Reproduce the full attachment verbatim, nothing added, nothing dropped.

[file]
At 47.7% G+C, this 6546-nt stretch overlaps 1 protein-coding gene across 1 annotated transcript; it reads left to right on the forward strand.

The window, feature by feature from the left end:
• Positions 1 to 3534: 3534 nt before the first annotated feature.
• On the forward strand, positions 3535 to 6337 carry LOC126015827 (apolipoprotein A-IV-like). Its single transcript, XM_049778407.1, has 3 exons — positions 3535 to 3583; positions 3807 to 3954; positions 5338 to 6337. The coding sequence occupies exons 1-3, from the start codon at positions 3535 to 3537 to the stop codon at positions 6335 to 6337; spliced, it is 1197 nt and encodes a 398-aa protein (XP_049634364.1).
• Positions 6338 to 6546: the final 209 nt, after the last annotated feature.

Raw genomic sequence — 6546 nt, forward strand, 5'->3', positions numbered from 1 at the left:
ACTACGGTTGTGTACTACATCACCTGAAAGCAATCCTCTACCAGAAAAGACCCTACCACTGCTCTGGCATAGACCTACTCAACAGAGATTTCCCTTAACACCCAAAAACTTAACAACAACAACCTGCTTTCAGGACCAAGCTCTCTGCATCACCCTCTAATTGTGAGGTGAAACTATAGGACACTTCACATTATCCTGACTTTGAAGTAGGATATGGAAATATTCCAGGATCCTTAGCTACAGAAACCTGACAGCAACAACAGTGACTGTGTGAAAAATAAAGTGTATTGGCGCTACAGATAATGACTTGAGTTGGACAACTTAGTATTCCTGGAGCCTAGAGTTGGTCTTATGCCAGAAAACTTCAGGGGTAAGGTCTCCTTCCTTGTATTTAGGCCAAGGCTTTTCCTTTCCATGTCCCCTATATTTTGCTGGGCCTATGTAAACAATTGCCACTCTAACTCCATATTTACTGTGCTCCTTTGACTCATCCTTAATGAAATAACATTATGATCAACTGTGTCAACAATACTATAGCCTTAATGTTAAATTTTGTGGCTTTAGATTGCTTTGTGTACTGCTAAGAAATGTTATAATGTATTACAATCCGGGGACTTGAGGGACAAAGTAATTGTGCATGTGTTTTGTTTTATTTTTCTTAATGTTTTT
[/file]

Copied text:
At 47.7% G+C, this 6546-nt stretch overlaps 1 protein-coding gene across 1 annotated transcript; it reads left to right on the forward strand.

The window, feature by feature from the left end:
• Positions 1 to 3534: 3534 nt before the first annotated feature.
• On the forward strand, positions 3535 to 6337 carry LOC126015827 (apolipoprotein A-IV-like). Its single transcript, XM_049778407.1, has 3 exons — positions 3535 to 3583; positions 3807 to 3954; positions 5338 to 6337. The coding sequence occupies exons 1-3, from the start codon at positions 3535 to 3537 to the stop codon at positions 6335 to 6337; spliced, it is 1197 nt and encodes a 398-aa protein (XP_049634364.1).
• Positions 6338 to 6546: the final 209 nt, after the last annotated feature.

Raw genomic sequence — 6546 nt, forward strand, 5'->3', positions numbered from 1 at the left:
ACTACGGTTGTGTACTACATCACCTGAAAGCAATCCTCTACCAGAAAAGACCCTACCACTGCTCTGGCATAGACCTACTCAACAGAGATTTCCCTTAACACCCAAAAACTTAACAACAACAACCTGCTTTCAGGACCAAGCTCTCTGCATCACCCTCTAATTGTGAGGTGAAACTATAGGACACTTCACATTATCCTGACTTTGAAGTAGGATATGGAAATATTCCAGGATCCTTAGCTACAGAAACCTGACAGCAACAACAGTGACTGTGTGAAAAATAAAGTGTATTGGCGCTACAGATAATGACTTGAGTTGGACAACTTAGTATTCCTGGAGCCTAGAGTTGGTCTTATGCCAGAAAACTTCAGGGGTAAGGTCTCCTTCCTTGTATTTAGGCCAAGGCTTTTCCTTTCCATGTCCCCTATATTTTGCTGGGCCTATGTAAACAATTGCCACTCTAACTCCATATTTACTGTGCTCCTTTGACTCATCCTTAATGAAATAACATTATGATCAACTGTGTCAACAATACTATAGCCTTAATGTTAAATTTTGTGGCTTTAGATTGCTTTGTGTACTGCTAAGAAATGTTATAATGTATTACAATCCGGGGACTTGAGGGACAAAGTAATTGTGCATGTGTTTTGTTTTATTTTTCTTAATGTTTTT